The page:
A small, bird-bone figure with a mass of blonde hair, Maria Bamford looks the picture of demure innocence, but this comic has a dirty mouth and a rather messy brain.
Her first appearance in Melbourne since 2011, the American comedian seems a little more fragile than last time she made it to Australian shores.
For those who haven’t seen her before, appearances can be a bit deceptive. A small, bird-bone figure with a mass of blonde hair, Maria Bamford looks the picture of demure innocence, but this comic has a dirty mouth and a rather messy brain.
A lot of her past comedy riffs on her mental health issues and her medicated condition; she is not afraid to go there – to mine her own life for material. (She promptly makes fun of her hand tremor straight up in case we failed to notice it.)
In this show she spends a bit of time on Trump first and her attempts to remove him from Office but he’s an easy target and old hat. Bamford is on firmer ground when she uses her family – specifically her parents and her husband – to good effect.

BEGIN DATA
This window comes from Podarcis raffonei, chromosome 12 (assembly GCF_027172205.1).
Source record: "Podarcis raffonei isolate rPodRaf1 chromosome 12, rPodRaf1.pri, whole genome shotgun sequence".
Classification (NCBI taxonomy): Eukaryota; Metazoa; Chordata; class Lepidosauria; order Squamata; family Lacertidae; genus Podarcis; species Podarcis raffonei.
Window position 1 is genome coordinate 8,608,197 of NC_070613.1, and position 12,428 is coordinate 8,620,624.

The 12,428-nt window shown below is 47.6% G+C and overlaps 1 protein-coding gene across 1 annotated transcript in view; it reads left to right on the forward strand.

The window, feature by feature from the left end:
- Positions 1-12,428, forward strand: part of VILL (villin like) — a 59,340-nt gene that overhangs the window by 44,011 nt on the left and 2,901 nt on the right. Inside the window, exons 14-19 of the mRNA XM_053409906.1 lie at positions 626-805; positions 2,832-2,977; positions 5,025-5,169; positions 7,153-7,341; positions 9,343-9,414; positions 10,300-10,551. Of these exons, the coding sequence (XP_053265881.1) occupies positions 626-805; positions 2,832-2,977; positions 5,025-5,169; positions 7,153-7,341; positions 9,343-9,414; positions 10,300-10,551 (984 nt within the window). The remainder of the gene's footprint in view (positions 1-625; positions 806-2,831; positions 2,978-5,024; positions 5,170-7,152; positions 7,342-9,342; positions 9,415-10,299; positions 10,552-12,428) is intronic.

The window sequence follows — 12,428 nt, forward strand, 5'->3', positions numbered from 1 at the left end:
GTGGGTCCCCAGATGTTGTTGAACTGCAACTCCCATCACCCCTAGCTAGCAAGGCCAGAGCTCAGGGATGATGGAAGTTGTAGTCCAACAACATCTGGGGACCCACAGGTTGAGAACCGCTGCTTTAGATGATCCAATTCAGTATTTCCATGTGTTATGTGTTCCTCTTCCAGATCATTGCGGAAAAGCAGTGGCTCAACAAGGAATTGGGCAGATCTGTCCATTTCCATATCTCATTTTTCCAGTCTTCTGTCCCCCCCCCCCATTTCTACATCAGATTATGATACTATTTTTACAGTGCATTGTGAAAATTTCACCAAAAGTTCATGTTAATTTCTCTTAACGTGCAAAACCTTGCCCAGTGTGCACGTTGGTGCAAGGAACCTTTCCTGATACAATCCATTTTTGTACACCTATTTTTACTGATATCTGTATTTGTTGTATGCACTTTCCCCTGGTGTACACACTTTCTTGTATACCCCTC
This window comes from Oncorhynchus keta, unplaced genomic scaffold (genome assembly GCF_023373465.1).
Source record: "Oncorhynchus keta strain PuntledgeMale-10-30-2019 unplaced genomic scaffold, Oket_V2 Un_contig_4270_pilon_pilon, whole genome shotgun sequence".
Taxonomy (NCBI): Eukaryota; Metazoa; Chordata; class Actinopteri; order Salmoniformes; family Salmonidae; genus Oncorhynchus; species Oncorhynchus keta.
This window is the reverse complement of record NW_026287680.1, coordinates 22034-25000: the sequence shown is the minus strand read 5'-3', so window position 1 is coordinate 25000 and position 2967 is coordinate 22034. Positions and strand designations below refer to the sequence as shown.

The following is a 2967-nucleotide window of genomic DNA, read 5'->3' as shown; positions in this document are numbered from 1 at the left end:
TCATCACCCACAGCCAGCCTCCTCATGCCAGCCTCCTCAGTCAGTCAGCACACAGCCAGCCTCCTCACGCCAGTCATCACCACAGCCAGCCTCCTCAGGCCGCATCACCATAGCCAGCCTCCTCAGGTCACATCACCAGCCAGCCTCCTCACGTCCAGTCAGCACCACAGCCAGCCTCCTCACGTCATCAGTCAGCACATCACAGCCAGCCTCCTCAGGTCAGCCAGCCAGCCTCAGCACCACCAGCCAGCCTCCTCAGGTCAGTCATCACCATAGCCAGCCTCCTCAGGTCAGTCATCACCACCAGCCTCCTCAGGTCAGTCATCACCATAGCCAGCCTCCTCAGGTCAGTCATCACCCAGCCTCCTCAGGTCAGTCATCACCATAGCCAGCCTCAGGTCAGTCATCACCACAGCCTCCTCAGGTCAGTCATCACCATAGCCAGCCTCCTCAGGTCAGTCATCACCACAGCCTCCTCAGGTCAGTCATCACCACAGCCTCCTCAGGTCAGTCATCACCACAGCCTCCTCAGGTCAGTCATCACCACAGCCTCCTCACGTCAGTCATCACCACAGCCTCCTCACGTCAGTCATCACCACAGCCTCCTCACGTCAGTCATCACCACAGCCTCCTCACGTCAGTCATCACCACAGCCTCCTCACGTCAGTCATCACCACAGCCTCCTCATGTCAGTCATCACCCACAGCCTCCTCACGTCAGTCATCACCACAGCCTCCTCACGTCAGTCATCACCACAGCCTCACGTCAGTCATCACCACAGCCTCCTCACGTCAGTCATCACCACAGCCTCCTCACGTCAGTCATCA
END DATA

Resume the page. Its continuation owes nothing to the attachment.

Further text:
She is a voice actress, meaning she takes on the characterisations of her subjects and surprisingly can drop an octave or two lower in register so her voice takes on a deep timbre. Her recounting of the role play seduction scenarios with her partner is surreal.
Other topics randomly explored include: picking on annoying slogan T-shirts and Vaguebooking, being part of a celebrity chef reality show, waging a battle to be paid as a creative and fighting it out with her mum over three case scenarios on who is the better person.
Bamford is certainly not for everyone: she squeaks, growls and jerks around and can even be a bit scary; her jokes are not routine one-liners either but involve perverse and often elaborate set pieces. Sometimes it's more about the delivery than the actual pay-off killer final line.
3 stars ★★★
The Irrelevant Redundancy
9-13 April 2019
Melbourne International Comedy Festival
First published on